view=[default, default, 0..max(Q)]
end proc:

# usage :
plots:-animate(WM(PP), [n], n=1..40, frames=40)

The height of the consecutive frames is not rescaled and always equal to the initial one.
This reminds me of a question I posed about this problem but I couln't retrieve the answer.

I've found this (lengthy) workaround

WM := P -> proc(n)
  local Q := P^round(n):
  uses plots, plottools:
        translate(display(parallelepiped([1, 0, 0], [0, 1, 0], [0, 0, Q[i,j]])), i-1/2, j-1/2, 0),
end proc:

plots:-animate(WM(PP), [n], n=1..10, frames=10)



EDITED  7/23 2:16 pm

A correction to the procedure that displays the successive transition graphs

G := proc(P, n)
  local d  := numelems(P[1]):
  local Pn := P^n:
  local Q  := Matrix(d$2, (i,j) -> Pn[i,j], datatype=anything):
  local V  := [$"a".."h"]:
  local E  := {
                      [[V[i], V[j]], evalf[3](Q[i,j])], 
                    i in subsop(j=NULL, [$1..d])  # loops not supported in Maple 2015
  print(DrawGraph(Graph(V, E), showweights=true))
end proc:

G(PP, 1);
G(PP, 2);

In your particular case the initial graph contains 28 arcs and the graph of PP^2 has 54 of them.
I have found that DrawGraph doesn't display (Maple 2015) the weights if the number of graphs exceeds 45 unless the default option showweights=true is explicitely.


Thanks for voting up.

Meanwhile I have treatedyour last problam.
All the details are in the attached file:

  • I used the classical approach based on thecomputation of the left eigenvector of the stochastic matrix which is associated to the eigenvalue 1.
    To do this I simply used the build-in procedure LinearAlgebra:-Eigenvectors.
    You will find in the first part of the fila that this requires some precautions.
  • The result was very surprising and ... wrong.
    After a quick checking it appeared that your matrix is not a stochastic matrix for some of its rows do not sum to 1.
    I took it upon myself to arbitrarily modify your matrix (see the second part of the attached file) by changing the values of the 7th column: of course you will have to do yourself the correct modifications.
    This correction gives now a correct result.
  • Finally the last part of the attached file contains a procedure named StationnaryState which returns the stationnary state vector of probabilities.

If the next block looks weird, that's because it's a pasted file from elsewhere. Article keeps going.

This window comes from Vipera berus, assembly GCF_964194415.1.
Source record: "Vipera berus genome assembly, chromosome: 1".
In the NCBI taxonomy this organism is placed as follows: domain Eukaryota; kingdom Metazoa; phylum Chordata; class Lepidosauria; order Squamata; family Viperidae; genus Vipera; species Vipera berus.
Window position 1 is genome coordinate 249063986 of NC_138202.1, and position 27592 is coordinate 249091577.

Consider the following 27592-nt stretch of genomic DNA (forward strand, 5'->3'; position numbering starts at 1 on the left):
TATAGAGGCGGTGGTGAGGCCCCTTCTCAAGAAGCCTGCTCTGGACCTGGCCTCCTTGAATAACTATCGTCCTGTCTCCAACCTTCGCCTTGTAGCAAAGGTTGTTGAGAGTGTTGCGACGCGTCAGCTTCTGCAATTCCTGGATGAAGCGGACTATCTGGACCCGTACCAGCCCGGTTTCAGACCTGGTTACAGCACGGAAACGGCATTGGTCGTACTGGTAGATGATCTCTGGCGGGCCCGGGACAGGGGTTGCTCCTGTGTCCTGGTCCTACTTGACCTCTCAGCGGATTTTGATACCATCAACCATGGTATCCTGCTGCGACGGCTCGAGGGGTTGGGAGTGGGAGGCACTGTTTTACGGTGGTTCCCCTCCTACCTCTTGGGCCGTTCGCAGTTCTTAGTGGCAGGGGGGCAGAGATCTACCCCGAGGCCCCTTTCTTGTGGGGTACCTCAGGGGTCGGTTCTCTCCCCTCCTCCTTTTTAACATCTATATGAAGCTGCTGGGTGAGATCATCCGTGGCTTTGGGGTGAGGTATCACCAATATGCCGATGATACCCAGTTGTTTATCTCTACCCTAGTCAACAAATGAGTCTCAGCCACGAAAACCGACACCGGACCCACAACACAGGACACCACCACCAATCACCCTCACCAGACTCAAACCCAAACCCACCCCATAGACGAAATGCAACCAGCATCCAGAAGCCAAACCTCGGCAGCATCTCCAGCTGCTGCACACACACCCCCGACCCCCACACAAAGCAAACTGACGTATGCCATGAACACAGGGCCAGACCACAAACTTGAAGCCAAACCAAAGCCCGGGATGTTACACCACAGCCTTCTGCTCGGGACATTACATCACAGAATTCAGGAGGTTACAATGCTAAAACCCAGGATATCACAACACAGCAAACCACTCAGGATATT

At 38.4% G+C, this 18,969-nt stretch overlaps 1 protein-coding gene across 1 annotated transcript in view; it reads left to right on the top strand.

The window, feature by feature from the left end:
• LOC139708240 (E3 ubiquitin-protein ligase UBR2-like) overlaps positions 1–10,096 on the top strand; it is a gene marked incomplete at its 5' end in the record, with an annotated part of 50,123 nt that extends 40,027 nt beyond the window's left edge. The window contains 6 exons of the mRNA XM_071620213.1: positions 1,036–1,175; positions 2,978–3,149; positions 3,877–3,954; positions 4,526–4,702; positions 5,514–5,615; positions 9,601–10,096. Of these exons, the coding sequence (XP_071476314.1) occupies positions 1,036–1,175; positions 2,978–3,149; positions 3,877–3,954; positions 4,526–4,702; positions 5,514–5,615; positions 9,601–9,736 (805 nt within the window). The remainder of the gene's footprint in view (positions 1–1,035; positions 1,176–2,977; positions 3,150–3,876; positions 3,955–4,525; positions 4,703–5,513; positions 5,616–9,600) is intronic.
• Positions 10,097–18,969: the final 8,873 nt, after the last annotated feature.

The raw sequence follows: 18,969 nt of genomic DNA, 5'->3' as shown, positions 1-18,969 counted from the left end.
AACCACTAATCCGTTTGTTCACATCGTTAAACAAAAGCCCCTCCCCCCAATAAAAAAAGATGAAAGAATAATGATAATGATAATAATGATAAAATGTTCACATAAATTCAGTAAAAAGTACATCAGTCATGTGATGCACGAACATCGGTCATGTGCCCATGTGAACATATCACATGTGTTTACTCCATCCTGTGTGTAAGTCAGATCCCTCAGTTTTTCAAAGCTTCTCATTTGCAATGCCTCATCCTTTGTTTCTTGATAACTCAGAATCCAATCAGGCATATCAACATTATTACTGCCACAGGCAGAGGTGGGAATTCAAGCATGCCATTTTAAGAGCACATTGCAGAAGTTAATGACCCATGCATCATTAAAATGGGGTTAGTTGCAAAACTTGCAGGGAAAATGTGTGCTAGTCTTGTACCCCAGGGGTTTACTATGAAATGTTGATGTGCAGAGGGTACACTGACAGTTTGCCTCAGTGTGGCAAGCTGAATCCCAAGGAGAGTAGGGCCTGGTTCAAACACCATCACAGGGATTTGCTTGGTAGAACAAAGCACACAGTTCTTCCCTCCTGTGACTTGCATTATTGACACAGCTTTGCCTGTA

I have include several controls in this procedure to verify if the input matrix is correct and if the result are mathematically correct too.
    It could happen that for some reasons (precision of the computation for instance) these checking test return an error.
    Among the solutions you can:
    • increase the number of digits
    • use SingularValues instead of Eigenvectors




Listen, I can do some stuff on this new problem, but you could at least vote up if you already found my contribution useful. Don't you think?

PS : I see from this last graph that you use (like me) an "old" version of Maple.
Since Maple 2020 (I believe), such directed graphs can handle loops (for instance , if the probability of transition from state 1 to state 1 is 0.8, the graph will displat a loop from vertesx 1 to vertex 1 labelled 0.8)
If you have the opportunuity to access such a version uou will find it very interesting in visualizing incidence graphs.


Question 1:
You have 8 states and among them 6 are "absorbing states" (for an absorbing state i Prob(i --> i) =1).
The two remaining states are named "interior states" ("interior state" and "absorbing state" are word to word translation from French, my native language, and I hope they are understanble my a english reader).
In your case none of these states really extinct.
Extinction is a feature of the stationnary state which, for a two state problem is of the form described by q.6 in my file:

               [   -1 + P__2        -1 + P__1   ]
               [---------------, ---------------]
               [P__1 + P__2 - 2  P__1 + P__2 - 2]

if P__1 and P__2 are strictly positive none of these two stationnary probabilities is null.